“We go back and forth with written correspondence and I’m proofreading his novel right now. It wasn’t something I ever expected, but it’s really fulfilling,” said Kusch.“We’re really, really close now.”
Her penpal’s unit has been on lockdown since March, she said, with no access to the gym or other social activities. He tells her that writing letters to her is a lifeline right now, with the rest of his day being completely grim, she said.
And the admiration is mutual, said Kusch.
“He always calls on my way home from work, when I am walking home alone. He always jokes with me that I can tell anyone who comes up to me that I’m on the phone with a felon,” she said.
Rachel Marie, 29, a nurse from Staten Island, has a penpal incarcerated at Downstate Correctional Facility in Fishkill, New York. Rachel Marie, who asked that her last name be withheld to avoid any backlash from her employer, has developed a romantic relationship with the inmate, who is awaiting a transfer to a nearby prison, she said.
“The pandemic has increased his loneliness. He is basically stuck in his cell all day except for breakfast, lunch and dinner, and a few times a week he gets to make calls,” she said. “All I try to do is stay positive in everything I write to him, and to joke around a lot and try to keep it lighthearted.”
Dr. N.G. Berill, a Brooklyn-based forensic psychologist, said it’s not uncommon for some women to develop romantic relationships with inmates after starting off as penpals.
“Most guys in jail like to have penpals because a large portion of them do not have a support system outside,” he said. “Some of them do, but most don’t.”
Berrill said inmates having penpals can have both negative and positive impacts. “If you’re feeling totally isolated and desperate, of course it can be a good thing,” he said, “But a lot of the inmates start out seeking penpals and then wind up marrying the women they’re corresponding with. This can be strange.”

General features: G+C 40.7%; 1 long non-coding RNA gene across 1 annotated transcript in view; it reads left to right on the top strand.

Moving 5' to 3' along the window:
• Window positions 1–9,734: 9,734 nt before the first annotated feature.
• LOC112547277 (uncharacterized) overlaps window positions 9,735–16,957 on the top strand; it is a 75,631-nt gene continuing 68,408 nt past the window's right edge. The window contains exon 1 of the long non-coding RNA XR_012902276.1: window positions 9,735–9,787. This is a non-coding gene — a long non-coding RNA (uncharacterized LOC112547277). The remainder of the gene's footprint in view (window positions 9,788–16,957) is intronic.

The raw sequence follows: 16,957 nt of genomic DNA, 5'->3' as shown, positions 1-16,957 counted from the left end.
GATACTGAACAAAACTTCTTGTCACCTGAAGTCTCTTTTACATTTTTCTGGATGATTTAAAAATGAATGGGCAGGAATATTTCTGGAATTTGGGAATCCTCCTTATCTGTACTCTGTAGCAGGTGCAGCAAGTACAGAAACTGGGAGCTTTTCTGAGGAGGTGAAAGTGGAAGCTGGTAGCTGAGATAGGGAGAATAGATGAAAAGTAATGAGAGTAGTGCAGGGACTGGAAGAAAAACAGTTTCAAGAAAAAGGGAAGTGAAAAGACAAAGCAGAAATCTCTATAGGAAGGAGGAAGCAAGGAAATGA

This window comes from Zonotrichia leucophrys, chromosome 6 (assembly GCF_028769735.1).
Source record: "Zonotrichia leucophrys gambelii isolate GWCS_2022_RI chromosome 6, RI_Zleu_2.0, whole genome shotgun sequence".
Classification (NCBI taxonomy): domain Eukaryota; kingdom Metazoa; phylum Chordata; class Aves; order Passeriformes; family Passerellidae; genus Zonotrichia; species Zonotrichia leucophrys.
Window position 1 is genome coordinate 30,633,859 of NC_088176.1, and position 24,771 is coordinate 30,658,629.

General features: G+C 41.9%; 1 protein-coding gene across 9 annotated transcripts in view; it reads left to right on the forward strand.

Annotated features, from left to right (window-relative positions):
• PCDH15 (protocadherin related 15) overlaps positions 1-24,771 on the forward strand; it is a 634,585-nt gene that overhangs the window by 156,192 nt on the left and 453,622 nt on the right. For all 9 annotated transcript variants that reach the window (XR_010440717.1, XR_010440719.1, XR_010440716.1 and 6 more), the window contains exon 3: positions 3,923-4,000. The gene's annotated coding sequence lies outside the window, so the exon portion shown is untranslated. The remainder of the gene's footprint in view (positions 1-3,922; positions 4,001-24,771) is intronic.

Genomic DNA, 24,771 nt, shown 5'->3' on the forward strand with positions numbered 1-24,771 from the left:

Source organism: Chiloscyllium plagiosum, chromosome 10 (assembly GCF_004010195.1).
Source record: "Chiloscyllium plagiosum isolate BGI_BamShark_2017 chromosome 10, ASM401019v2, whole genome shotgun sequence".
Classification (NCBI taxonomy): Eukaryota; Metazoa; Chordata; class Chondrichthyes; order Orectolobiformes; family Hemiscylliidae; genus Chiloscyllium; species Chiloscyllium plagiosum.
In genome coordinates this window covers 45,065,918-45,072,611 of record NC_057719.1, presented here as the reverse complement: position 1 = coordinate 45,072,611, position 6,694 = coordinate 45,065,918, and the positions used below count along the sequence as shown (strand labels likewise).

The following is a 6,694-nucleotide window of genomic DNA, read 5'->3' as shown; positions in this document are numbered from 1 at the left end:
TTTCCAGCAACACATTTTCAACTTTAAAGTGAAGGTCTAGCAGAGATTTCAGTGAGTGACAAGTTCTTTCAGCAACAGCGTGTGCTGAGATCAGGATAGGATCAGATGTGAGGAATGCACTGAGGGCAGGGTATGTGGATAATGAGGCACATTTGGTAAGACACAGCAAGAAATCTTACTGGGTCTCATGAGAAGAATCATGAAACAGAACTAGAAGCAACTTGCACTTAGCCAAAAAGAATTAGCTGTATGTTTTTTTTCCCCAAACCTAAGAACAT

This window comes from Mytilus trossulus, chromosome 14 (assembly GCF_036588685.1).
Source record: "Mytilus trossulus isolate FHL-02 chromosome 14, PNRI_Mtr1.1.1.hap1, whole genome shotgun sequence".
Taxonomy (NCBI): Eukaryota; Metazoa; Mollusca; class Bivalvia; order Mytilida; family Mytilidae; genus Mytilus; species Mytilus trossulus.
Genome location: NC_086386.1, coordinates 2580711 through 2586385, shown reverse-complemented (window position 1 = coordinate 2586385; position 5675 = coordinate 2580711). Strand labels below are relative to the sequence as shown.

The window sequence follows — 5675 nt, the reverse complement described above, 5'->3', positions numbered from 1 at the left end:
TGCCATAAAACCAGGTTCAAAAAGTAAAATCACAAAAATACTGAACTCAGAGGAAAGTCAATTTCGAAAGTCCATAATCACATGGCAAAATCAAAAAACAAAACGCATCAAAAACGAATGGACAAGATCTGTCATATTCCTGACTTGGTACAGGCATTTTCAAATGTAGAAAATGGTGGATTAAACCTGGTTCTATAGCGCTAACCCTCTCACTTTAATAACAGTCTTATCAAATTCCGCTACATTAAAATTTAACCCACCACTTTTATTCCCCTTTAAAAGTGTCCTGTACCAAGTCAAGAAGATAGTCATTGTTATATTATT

Berill added that prison administrators screen letters before the inmates receive them as a safety precaution. “That way you can’t get a letter without it already having been read, so ideally you’re not being sent anything encouraging any weird behavior,” he said. “The pandemic has definitely increased anxiety among inmates in general, so having an outside source to talk to always helps.”
Jason said some jails have also reduced access to phone calls and workshops. “Folks in prison are even more isolated because they have been on lockdown,” she said.
In addition to The Partner Project, there are Facebook groups for prison penpals, including “Pen Pals for Inmates,” “Write an Inmate Pen Pal Page” and “Inmates Looking for Penpals.” On these pages, friends and family of incarcerated individuals can post on behalf of their loved ones to help them find penpals on the outside.
Tremain is committed to keeping the communication going with his boyfriend, whose unit is on lockdown because a few inmates tested positive for the virus.
“Even when he can give me a call, sending him a letter is special,” said Tremain. “He can hold it in his hands.”
[Main image by Brian Hindson for Justice for Arts Coalition]